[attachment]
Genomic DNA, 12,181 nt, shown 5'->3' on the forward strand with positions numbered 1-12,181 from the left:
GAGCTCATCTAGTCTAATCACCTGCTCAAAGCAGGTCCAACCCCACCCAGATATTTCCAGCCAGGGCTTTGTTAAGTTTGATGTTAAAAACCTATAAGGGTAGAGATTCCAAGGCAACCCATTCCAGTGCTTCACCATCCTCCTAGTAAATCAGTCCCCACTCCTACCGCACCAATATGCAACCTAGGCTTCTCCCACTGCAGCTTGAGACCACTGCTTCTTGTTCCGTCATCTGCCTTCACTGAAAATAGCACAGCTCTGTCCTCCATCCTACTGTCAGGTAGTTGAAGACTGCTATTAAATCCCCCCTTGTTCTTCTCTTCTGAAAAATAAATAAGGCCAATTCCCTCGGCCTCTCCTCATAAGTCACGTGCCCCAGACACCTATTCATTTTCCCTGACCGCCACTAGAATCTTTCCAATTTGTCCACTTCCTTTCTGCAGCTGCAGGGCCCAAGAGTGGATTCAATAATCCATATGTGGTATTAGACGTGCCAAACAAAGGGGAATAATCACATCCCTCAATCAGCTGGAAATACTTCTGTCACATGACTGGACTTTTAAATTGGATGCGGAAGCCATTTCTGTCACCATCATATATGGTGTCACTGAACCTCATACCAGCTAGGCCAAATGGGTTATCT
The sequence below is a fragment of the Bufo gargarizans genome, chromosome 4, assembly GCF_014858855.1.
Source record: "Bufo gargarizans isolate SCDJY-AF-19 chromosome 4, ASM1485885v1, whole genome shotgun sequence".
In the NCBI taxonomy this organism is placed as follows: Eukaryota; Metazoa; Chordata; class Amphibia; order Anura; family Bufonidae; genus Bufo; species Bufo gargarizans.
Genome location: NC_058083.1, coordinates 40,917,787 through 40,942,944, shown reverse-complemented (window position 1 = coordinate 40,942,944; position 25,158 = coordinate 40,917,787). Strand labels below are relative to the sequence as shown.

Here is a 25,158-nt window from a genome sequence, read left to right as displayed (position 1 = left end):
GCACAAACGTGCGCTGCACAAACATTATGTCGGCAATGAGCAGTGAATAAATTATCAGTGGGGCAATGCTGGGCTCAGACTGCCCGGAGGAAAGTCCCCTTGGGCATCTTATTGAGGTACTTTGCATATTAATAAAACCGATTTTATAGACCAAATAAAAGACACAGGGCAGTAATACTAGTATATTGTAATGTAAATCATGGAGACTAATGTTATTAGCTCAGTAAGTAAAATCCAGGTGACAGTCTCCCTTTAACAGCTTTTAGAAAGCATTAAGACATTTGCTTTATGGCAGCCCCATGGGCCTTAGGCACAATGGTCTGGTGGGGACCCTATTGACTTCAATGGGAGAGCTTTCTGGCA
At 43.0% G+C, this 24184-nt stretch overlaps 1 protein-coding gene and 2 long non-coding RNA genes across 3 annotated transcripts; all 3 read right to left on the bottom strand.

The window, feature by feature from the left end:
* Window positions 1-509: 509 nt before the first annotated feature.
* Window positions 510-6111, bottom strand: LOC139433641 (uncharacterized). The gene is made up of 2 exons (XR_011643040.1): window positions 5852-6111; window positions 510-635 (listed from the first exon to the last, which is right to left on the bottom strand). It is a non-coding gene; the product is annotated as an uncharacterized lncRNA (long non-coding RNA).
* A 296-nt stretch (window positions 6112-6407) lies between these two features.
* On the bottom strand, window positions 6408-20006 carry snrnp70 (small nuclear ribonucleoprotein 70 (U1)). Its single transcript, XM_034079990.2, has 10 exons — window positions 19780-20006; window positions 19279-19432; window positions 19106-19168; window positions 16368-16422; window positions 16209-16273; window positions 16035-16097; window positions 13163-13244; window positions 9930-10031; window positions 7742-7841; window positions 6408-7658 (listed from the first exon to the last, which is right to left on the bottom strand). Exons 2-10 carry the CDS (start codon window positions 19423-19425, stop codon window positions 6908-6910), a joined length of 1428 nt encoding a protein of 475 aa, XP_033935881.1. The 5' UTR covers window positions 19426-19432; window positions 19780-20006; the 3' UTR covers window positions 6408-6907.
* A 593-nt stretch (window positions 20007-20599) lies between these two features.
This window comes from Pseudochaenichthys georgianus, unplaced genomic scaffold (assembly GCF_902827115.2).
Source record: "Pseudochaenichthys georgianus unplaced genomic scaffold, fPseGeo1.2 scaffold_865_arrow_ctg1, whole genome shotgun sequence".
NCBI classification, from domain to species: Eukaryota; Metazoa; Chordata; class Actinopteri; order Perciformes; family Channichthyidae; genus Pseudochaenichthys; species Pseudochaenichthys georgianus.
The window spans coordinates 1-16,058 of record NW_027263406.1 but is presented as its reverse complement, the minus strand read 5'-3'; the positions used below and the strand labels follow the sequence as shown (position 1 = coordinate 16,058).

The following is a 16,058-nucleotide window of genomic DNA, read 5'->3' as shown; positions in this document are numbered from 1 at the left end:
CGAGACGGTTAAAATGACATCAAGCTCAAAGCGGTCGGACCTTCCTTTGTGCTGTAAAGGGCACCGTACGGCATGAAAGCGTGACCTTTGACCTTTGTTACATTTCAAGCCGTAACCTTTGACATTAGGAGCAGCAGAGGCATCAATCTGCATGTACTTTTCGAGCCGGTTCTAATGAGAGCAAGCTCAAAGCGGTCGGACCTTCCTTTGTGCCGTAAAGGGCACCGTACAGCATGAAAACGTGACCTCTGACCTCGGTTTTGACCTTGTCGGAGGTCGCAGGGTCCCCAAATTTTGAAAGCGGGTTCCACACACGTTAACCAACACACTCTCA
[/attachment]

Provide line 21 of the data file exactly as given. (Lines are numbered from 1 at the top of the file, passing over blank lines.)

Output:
CGAGACGGTTAAAATGACATCAAGCTCAAAGCGGTCGGACCTTCCTTTGTGCTGTAAAGGGCACCGTACGGCATGAAAGCGTGACCTTTGACCTTTGTTACATTTCAAGCCGTAACCTTTGACATTAGGAGCAGCAGAGGCATCAATCTGCATGTACTTTTCGAGCCGGTTCTAATGAGAGCAAGCTCAAAGCGGTCGGACCTTCCTTTGTGCCGTAAAGGGCACCGTACAGCATGAAAACGTGACCTCTGACCTCGGTTTTGACCTTGTCGGAGGTCGCAGGGTCCCCAAATTTTGAAAGCGGGTTCCACACACGTTAACCAACACACTCTCA